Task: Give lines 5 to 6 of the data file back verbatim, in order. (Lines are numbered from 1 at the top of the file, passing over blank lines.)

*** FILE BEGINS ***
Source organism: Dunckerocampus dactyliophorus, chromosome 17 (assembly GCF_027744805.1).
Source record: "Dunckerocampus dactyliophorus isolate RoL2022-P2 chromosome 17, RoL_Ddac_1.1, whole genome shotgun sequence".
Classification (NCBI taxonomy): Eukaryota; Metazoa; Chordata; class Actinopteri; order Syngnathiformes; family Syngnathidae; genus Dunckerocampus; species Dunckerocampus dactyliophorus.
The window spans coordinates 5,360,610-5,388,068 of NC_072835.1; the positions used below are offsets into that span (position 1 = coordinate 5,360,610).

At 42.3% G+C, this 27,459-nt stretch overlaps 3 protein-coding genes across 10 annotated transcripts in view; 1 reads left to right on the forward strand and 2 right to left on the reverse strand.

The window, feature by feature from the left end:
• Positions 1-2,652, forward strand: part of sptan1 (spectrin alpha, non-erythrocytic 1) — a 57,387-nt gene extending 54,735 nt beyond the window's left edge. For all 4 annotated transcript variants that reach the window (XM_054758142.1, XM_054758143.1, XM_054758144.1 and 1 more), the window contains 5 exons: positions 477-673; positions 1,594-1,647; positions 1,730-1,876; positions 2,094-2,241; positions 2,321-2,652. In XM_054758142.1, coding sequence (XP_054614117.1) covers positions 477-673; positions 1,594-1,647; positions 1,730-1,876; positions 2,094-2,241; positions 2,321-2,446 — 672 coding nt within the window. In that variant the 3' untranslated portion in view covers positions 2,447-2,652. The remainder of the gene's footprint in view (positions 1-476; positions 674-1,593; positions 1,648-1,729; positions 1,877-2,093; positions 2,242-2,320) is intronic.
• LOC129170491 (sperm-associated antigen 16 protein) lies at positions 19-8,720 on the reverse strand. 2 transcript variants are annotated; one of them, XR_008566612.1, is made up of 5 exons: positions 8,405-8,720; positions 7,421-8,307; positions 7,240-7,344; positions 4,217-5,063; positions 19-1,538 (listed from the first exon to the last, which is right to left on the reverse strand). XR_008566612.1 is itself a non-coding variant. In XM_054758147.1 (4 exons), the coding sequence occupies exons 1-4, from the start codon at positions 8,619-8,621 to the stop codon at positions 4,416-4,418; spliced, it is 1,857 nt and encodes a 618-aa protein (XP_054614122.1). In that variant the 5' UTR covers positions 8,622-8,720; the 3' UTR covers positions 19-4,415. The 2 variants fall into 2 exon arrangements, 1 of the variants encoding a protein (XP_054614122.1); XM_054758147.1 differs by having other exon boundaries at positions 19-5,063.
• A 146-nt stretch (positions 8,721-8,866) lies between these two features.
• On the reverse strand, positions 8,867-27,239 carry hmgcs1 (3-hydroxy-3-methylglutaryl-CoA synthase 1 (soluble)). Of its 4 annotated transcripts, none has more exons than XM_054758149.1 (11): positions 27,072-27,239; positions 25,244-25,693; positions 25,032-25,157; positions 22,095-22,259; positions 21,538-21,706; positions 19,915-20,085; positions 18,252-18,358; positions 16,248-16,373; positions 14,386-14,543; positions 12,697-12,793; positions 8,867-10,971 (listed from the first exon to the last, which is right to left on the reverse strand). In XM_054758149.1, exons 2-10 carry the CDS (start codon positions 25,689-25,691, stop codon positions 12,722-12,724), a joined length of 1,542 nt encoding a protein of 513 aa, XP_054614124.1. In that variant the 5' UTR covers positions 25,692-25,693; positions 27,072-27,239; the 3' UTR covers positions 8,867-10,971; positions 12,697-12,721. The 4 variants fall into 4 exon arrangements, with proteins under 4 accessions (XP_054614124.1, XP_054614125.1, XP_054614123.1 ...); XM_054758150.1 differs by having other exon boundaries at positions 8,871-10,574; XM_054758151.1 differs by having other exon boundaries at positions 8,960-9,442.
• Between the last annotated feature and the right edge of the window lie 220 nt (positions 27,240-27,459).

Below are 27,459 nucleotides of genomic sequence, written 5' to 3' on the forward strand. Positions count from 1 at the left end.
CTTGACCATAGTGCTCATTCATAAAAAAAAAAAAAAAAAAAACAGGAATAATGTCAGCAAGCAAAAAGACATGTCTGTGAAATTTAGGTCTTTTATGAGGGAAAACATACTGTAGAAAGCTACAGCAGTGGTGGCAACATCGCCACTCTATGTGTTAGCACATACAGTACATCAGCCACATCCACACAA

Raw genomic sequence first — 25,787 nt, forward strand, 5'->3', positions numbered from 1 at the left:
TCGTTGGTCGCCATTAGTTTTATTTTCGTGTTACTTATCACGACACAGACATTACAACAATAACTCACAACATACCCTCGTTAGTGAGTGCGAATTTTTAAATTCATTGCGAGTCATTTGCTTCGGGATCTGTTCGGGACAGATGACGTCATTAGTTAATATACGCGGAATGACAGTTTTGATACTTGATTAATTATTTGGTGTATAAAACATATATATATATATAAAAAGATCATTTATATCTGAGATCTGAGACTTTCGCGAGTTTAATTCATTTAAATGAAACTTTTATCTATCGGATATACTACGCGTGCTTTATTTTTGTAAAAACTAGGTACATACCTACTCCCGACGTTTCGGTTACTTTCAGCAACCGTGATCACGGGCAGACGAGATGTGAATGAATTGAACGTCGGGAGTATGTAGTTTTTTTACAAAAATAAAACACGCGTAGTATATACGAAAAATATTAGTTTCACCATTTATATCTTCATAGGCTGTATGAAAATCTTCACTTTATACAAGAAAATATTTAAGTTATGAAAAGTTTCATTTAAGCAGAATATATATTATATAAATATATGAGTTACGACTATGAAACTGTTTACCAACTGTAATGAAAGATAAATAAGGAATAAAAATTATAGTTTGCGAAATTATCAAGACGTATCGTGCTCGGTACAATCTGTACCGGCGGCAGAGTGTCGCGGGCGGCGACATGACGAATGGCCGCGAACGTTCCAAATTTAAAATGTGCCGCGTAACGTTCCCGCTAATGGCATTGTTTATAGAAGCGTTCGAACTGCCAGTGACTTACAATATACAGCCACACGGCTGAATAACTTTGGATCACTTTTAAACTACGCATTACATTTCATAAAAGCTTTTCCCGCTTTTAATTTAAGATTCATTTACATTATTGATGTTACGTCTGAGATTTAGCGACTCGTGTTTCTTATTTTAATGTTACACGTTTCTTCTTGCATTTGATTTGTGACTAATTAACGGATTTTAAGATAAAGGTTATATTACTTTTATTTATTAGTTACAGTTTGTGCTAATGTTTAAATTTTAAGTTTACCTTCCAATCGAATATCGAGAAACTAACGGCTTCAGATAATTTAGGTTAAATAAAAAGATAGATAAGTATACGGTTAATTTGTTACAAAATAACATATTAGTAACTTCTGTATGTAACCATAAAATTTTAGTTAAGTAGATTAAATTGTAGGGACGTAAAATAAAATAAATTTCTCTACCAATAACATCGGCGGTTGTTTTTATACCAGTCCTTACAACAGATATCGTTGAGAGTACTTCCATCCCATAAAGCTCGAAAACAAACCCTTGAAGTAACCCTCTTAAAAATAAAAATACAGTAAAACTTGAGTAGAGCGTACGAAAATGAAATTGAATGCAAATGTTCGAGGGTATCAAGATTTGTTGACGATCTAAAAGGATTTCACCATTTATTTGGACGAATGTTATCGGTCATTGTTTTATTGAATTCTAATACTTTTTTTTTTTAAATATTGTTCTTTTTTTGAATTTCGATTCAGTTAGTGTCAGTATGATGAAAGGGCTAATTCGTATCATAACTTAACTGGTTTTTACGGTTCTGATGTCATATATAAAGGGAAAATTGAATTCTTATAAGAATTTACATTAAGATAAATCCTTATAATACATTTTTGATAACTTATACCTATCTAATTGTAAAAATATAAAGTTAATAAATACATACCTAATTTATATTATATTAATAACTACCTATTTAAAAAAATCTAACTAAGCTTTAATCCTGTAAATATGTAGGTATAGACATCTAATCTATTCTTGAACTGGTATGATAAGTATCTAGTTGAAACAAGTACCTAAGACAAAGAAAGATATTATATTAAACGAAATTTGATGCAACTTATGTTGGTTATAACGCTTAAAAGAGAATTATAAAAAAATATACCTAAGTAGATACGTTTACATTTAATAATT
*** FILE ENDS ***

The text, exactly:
At 42.3% G+C, this 27,459-nt stretch overlaps 3 protein-coding genes across 10 annotated transcripts in view; 1 reads left to right on the forward strand and 2 right to left on the reverse strand.

The window, feature by feature from the left end: